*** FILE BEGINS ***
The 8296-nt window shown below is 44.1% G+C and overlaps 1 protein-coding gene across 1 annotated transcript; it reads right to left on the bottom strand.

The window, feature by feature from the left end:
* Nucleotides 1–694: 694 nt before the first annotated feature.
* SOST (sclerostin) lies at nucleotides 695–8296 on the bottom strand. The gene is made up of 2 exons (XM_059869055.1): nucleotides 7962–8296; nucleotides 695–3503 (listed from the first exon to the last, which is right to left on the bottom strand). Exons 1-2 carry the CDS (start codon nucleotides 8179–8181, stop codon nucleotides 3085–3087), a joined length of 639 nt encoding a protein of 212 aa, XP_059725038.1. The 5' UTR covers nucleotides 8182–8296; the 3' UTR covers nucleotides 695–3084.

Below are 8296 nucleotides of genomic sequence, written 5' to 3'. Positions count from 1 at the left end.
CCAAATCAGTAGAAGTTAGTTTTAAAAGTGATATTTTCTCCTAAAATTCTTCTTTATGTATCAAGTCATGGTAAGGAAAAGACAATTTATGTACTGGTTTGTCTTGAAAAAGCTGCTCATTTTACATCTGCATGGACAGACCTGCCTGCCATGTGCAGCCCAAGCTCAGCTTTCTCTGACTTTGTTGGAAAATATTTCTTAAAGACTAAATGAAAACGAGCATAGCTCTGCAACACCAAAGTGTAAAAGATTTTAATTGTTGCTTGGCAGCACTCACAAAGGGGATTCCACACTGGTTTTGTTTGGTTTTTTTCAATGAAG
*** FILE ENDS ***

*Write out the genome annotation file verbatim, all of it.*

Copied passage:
The 8296-nt window shown below is 44.1% G+C and overlaps 1 protein-coding gene across 1 annotated transcript; it reads right to left on the bottom strand.

The window, feature by feature from the left end:
* Nucleotides 1–694: 694 nt before the first annotated feature.
* SOST (sclerostin) lies at nucleotides 695–8296 on the bottom strand. The gene is made up of 2 exons (XM_059869055.1): nucleotides 7962–8296; nucleotides 695–3503 (listed from the first exon to the last, which is right to left on the bottom strand). Exons 1-2 carry the CDS (start codon nucleotides 8179–8181, stop codon nucleotides 3085–3087), a joined length of 639 nt encoding a protein of 212 aa, XP_059725038.1. The 5' UTR covers nucleotides 8182–8296; the 3' UTR covers nucleotides 695–3084.

Below are 8296 nucleotides of genomic sequence, written 5' to 3'. Positions count from 1 at the left end.
CCAAATCAGTAGAAGTTAGTTTTAAAAGTGATATTTTCTCCTAAAATTCTTCTTTATGTATCAAGTCATGGTAAGGAAAAGACAATTTATGTACTGGTTTGTCTTGAAAAAGCTGCTCATTTTACATCTGCATGGACAGACCTGCCTGCCATGTGCAGCCCAAGCTCAGCTTTCTCTGACTTTGTTGGAAAATATTTCTTAAAGACTAAATGAAAACGAGCATAGCTCTGCAACACCAAAGTGTAAAAGATTTTAATTGTTGCTTGGCAGCACTCACAAAGGGGATTCCACACTGGTTTTGTTTGGTTTTTTTCAATGAAG